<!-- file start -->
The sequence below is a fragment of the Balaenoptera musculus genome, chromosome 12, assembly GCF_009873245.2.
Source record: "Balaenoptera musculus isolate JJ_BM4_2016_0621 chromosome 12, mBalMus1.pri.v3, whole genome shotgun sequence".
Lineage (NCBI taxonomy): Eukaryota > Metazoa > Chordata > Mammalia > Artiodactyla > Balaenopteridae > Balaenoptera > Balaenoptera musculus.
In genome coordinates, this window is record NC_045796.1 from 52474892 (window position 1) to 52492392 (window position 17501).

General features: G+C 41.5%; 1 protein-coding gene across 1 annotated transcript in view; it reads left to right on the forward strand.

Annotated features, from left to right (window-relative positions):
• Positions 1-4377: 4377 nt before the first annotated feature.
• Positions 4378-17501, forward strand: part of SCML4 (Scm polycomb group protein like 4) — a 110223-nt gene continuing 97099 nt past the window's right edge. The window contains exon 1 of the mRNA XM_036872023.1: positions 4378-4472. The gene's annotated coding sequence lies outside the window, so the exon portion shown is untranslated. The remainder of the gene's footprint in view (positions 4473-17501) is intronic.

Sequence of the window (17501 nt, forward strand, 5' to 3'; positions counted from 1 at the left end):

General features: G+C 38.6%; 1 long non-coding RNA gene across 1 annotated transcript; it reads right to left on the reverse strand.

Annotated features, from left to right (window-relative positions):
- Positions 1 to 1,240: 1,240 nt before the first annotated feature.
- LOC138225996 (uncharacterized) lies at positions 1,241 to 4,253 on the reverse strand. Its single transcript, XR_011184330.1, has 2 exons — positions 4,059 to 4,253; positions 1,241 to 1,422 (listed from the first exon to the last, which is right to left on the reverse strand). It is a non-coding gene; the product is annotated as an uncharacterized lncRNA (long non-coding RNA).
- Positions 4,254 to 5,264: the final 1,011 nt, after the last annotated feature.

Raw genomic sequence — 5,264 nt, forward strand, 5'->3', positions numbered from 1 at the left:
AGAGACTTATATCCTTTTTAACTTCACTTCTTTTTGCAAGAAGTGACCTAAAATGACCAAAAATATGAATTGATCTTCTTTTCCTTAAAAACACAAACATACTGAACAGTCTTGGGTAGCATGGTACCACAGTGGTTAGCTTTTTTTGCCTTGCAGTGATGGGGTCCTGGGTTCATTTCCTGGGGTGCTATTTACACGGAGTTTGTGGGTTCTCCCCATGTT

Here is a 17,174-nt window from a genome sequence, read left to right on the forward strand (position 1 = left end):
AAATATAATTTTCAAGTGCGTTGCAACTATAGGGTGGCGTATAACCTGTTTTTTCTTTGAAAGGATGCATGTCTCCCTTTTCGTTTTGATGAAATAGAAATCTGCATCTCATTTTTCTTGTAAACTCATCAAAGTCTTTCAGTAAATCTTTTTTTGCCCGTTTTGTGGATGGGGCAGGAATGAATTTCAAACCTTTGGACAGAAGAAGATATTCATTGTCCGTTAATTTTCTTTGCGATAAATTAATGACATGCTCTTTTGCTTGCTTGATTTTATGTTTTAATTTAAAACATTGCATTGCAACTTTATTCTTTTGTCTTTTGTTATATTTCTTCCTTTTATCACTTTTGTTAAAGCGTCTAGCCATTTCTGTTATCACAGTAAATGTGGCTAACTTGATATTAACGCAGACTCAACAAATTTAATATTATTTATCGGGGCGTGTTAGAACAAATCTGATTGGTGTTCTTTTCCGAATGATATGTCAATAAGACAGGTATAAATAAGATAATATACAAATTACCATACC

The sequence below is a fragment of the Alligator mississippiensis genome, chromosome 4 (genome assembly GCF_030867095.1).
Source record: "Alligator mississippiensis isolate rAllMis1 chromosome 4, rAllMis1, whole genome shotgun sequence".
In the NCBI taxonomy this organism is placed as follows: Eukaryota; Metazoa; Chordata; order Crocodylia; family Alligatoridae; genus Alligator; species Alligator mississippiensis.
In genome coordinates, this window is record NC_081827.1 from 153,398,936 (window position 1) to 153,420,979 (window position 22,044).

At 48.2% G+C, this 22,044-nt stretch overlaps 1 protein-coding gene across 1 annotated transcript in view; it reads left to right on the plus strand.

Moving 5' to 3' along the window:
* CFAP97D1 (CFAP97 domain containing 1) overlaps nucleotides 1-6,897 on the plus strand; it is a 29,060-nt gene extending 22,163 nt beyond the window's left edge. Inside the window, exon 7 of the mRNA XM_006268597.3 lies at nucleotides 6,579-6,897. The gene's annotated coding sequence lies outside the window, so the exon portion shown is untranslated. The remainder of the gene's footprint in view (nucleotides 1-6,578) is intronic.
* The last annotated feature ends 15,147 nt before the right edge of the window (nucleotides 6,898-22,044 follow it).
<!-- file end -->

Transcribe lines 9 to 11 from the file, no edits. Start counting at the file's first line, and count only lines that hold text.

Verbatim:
Sequence of the window (17501 nt, forward strand, 5' to 3'; positions counted from 1 at the left end):

General features: G+C 38.6%; 1 long non-coding RNA gene across 1 annotated transcript; it reads right to left on the reverse strand.

Annotated features, from left to right (window-relative positions):